Choosing between being rich or being famous, I think most people would choose rich. Between being rich or being influential, I think most people would choose influential. At least I would.
Fame doesn’t necessarily mean broad influence. I would rather be a middle class man with modest material possessions wielding influence on lots of people, instead of a rich man no one listens to. But is this kind of “influence” just a refined version of “fame,” a word preferred by wannabe writers or intellectuals?
Alan Shapiro captures this sentiment well in an essay anthologized in the Best American Essays of 2006. He calls the “influential” life I refer to simply the flip side of the more recognized self-indulgant quest for fame:
I once asked a very talented student of mine why she wanted to become a writer. “Fame,” she said. “I want to be famous.” And what did fame mean to her? It meant being able to check into the penthouse suite of a five-star hotel and totally trash the room and then be loved for it. This quintessentially American, celebrity-driven fantasy is just the self-indulgent flip side of an older, time-honored messianic fantasy of the writer as unacknowledged cultural legislator. Seamus Heaney has written that poetry or great writing of any kind provides a culture with images adequate to its predicament. Who hasn’t dreamed of providing everyone with images adequate to their predicament and being loved for it, and maybe even given loads of cash? When we’re in our teens and early twenties, maybe we all dream of becoming celebrated shamans of the heart, but that adolescent daydream doesn’t begin to explain why we continue writing after the age of twenty-five or thirty, once we realize that the world isn’t exactly rushing out to take its marching orders from anything we’ve written.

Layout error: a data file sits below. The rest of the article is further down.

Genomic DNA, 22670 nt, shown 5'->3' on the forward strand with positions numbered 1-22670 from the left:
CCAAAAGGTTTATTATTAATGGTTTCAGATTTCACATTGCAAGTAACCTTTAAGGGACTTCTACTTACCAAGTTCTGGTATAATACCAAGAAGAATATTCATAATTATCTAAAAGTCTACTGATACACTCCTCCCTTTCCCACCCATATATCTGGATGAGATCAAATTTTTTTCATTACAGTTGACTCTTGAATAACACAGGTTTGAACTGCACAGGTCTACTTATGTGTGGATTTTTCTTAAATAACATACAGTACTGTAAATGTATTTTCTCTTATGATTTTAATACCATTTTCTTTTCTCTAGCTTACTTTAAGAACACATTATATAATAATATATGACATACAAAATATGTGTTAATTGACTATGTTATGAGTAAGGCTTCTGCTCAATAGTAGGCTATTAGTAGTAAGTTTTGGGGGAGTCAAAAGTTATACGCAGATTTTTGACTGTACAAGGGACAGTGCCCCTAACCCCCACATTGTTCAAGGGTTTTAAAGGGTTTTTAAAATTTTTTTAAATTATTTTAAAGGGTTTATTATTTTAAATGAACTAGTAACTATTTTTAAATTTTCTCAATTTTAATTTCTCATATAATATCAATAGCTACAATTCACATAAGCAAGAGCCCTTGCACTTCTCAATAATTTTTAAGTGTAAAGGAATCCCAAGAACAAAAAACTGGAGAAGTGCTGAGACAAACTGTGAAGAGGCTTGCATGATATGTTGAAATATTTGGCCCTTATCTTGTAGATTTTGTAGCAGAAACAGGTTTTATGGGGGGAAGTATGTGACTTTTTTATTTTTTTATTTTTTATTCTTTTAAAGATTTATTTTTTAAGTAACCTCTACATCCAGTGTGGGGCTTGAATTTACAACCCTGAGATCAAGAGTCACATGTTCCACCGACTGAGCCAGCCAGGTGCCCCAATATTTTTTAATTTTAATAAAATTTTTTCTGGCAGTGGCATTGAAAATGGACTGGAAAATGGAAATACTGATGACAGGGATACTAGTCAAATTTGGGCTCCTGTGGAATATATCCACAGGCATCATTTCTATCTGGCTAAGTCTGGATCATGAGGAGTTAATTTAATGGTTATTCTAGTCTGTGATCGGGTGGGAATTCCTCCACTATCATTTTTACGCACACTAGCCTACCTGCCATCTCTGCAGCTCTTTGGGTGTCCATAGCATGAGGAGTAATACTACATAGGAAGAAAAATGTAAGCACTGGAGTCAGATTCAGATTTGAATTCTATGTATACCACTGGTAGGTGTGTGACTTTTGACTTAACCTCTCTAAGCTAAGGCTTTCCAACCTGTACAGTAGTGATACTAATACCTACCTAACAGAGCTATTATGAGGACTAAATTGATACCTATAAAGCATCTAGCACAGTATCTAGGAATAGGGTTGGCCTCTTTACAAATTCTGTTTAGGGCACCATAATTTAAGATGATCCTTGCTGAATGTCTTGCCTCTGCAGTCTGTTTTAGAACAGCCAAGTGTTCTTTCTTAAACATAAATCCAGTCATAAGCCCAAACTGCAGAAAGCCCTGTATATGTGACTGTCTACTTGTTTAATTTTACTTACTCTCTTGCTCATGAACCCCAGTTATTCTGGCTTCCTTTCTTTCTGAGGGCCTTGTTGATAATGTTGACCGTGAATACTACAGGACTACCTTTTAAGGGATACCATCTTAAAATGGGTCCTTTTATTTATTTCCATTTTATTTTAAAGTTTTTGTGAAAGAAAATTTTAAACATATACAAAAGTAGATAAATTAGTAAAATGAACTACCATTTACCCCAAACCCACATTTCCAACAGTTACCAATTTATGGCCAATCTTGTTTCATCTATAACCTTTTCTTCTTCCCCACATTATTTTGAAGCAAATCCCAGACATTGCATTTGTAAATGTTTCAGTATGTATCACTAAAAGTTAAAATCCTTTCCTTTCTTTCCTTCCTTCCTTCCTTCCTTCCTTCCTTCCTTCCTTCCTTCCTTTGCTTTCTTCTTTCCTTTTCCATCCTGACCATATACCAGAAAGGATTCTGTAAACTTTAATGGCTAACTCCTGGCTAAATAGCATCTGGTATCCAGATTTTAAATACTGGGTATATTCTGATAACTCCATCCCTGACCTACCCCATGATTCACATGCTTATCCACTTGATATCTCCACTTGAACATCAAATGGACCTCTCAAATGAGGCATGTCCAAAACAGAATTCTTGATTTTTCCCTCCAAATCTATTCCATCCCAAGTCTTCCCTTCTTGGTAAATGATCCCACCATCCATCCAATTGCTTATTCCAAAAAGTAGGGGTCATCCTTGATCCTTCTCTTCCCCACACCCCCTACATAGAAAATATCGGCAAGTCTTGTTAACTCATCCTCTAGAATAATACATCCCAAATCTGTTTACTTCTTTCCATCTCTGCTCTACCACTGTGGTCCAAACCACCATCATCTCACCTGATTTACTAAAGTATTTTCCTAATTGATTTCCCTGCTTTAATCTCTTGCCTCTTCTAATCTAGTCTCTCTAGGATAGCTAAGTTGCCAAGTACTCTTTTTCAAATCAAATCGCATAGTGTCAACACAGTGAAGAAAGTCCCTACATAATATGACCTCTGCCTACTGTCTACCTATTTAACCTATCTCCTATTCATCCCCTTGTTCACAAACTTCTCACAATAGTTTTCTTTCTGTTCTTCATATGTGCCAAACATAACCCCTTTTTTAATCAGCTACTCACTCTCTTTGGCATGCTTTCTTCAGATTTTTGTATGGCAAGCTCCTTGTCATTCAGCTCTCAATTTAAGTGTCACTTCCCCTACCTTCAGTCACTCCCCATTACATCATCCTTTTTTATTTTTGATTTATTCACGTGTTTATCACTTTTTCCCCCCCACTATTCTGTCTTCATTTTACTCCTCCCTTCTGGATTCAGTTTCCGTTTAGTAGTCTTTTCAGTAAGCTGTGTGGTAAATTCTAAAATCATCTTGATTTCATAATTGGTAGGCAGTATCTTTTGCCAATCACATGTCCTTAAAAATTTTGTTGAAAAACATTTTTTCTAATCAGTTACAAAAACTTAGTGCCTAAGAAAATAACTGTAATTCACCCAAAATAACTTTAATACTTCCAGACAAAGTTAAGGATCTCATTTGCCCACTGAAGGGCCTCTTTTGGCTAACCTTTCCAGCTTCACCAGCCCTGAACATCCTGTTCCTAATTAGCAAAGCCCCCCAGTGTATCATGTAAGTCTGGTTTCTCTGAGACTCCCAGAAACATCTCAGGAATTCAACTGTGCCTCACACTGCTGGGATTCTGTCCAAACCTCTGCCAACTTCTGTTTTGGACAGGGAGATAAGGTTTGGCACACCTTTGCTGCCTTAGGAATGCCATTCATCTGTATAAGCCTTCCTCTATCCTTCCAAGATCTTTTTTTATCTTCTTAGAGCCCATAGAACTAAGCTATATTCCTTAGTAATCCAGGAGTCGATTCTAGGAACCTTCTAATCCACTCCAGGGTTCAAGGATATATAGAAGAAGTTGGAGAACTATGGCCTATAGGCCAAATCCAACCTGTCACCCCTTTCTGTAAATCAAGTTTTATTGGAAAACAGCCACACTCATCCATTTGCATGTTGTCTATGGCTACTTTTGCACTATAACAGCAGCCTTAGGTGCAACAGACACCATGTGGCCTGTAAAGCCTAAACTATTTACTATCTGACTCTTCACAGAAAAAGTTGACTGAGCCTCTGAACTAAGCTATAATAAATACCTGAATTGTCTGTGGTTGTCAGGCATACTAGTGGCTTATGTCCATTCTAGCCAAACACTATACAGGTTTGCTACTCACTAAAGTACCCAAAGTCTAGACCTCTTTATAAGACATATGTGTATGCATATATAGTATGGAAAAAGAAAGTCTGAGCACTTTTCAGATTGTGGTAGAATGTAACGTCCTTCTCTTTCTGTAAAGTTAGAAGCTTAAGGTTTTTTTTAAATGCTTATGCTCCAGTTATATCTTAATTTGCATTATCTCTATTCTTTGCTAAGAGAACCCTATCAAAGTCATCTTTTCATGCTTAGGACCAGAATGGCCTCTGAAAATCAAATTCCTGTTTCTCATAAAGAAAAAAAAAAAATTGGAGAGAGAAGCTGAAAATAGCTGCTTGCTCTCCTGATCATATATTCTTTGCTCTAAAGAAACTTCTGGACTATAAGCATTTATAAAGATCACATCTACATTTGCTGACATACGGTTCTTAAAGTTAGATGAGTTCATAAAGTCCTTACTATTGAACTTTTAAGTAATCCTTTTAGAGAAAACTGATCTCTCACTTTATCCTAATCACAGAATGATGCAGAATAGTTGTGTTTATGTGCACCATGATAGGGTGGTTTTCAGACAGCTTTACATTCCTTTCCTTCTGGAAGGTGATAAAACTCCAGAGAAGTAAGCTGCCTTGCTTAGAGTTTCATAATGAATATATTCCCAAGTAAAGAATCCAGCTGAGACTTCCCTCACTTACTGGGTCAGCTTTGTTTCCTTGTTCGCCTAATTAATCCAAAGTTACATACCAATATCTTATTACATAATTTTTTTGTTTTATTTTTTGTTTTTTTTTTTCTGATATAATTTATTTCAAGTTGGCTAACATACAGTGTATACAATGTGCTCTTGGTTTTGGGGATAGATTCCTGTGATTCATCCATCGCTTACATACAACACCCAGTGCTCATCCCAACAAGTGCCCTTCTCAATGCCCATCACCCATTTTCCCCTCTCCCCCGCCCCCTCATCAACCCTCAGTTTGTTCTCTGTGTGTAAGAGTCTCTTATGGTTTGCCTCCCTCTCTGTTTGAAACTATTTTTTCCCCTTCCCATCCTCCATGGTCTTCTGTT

(hat tip to Stan James for sparking this idea)